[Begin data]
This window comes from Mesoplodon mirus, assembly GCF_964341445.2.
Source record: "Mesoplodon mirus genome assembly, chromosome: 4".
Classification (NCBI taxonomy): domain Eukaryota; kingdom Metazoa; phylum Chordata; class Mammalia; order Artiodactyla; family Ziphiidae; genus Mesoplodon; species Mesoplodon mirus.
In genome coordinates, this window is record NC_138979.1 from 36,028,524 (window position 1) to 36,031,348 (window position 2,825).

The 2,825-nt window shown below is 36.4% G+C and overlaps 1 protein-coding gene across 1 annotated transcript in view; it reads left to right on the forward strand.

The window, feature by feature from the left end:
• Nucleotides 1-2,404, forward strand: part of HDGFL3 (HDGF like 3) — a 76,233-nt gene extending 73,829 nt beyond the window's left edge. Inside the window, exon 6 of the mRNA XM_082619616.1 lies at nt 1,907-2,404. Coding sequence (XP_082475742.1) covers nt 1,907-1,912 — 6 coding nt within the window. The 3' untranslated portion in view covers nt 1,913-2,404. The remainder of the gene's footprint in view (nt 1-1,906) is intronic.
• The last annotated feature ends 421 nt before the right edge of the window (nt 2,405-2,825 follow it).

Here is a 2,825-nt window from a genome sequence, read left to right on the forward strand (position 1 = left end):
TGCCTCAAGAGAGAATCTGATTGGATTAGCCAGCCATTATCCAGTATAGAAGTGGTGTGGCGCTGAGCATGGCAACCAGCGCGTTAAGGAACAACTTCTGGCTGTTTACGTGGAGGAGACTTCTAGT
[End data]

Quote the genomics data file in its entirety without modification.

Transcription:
This window comes from Mesoplodon mirus, assembly GCF_964341445.2.
Source record: "Mesoplodon mirus genome assembly, chromosome: 4".
Classification (NCBI taxonomy): domain Eukaryota; kingdom Metazoa; phylum Chordata; class Mammalia; order Artiodactyla; family Ziphiidae; genus Mesoplodon; species Mesoplodon mirus.
In genome coordinates, this window is record NC_138979.1 from 36,028,524 (window position 1) to 36,031,348 (window position 2,825).

The 2,825-nt window shown below is 36.4% G+C and overlaps 1 protein-coding gene across 1 annotated transcript in view; it reads left to right on the forward strand.

The window, feature by feature from the left end:
• Nucleotides 1-2,404, forward strand: part of HDGFL3 (HDGF like 3) — a 76,233-nt gene extending 73,829 nt beyond the window's left edge. Inside the window, exon 6 of the mRNA XM_082619616.1 lies at nt 1,907-2,404. Coding sequence (XP_082475742.1) covers nt 1,907-1,912 — 6 coding nt within the window. The 3' untranslated portion in view covers nt 1,913-2,404. The remainder of the gene's footprint in view (nt 1-1,906) is intronic.
• The last annotated feature ends 421 nt before the right edge of the window (nt 2,405-2,825 follow it).

Here is a 2,825-nt window from a genome sequence, read left to right on the forward strand (position 1 = left end):
TGCCTCAAGAGAGAATCTGATTGGATTAGCCAGCCATTATCCAGTATAGAAGTGGTGTGGCGCTGAGCATGGCAACCAGCGCGTTAAGGAACAACTTCTGGCTGTTTACGTGGAGGAGACTTCTAGT